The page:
A Voice in the Vista
Art Professor's Work Earns National Prize
"You've got to find your own voice. That's what art is all about," says art professor Jim Crable, remembering the advice of one his former professors. Crable has found his voice in the art form of photomontage. His lates, Subway: Times Square, NY, NY, won first prize at the Second Annual National All-Media Exhibition at the Smithsonian Institute's Touchstone Gallery, the largest cooperative gallery in Washington, D.C.
Much or Crable's work includes sidewalks, doorways, stairways and escalators. For his latest piece, he photographed people descending the stairs of a subway entrance. To turn his many photographs into a single art piece, Crable trims each photo on a grid to precise, equal measurements and places them by hand into an arrangement. His work has earned him many awards, including the National Endowment for the Arts Artist's Fellowship, the Virginia Prize in Photography and the Virginia Commission for the Arts award.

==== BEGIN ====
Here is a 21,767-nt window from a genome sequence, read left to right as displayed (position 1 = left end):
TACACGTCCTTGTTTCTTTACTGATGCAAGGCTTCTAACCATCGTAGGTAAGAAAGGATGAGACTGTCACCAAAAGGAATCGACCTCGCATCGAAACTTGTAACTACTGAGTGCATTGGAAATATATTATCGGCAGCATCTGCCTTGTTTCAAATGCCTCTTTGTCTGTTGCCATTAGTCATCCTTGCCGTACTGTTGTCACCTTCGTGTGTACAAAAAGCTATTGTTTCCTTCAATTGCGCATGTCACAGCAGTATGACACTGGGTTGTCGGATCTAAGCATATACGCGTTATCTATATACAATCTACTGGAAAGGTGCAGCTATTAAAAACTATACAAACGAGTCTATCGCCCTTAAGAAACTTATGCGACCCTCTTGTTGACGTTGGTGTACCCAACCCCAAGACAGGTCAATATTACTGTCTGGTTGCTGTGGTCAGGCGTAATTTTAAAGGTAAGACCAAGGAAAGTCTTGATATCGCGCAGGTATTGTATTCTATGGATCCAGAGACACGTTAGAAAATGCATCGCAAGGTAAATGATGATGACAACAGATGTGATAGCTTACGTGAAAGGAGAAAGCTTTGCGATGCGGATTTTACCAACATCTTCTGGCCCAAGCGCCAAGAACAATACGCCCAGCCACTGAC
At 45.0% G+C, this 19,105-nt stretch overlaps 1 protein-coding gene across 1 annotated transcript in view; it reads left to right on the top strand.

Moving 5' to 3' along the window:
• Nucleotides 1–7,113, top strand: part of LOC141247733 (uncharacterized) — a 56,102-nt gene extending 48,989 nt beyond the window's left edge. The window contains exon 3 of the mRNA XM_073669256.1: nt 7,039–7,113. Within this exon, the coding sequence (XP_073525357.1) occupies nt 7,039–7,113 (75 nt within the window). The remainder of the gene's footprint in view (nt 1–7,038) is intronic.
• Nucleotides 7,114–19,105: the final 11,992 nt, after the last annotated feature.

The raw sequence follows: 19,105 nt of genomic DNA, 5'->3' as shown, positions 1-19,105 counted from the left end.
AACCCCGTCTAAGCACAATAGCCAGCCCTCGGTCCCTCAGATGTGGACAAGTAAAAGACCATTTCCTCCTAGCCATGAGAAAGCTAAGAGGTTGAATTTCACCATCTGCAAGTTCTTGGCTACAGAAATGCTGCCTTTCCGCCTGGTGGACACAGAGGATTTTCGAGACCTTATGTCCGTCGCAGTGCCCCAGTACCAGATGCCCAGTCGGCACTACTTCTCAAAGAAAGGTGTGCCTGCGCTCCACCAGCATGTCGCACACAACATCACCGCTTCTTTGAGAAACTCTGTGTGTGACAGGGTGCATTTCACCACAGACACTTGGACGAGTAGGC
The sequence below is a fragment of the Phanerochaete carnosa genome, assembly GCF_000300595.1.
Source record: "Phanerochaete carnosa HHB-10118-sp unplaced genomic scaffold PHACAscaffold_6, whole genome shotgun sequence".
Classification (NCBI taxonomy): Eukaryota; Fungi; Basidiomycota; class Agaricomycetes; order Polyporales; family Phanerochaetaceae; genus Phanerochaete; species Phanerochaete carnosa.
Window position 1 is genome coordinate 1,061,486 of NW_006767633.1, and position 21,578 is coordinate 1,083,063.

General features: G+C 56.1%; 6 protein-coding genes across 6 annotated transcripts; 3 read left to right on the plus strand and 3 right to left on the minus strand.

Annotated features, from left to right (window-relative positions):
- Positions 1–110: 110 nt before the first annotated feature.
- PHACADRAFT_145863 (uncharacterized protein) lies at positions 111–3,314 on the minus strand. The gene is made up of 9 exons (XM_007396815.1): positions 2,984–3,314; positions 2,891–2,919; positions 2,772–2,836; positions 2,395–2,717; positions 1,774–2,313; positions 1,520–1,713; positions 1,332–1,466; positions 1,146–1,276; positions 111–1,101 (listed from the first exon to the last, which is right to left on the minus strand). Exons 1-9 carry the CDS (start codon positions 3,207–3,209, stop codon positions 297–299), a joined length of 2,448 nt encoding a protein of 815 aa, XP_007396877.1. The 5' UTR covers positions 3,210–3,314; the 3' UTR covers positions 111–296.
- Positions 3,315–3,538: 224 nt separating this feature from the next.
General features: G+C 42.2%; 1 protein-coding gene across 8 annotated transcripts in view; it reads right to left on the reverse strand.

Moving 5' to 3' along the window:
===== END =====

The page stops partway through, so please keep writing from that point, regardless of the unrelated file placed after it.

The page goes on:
Crable says that hsi work has been influenced by many artists from Andy Warhol to 19th-century photograph Edweard Muybridge. A professor told him, "A lot of art is technically proficient but has nothing original to say."
"That's why finding your own voice is so important," says Crable.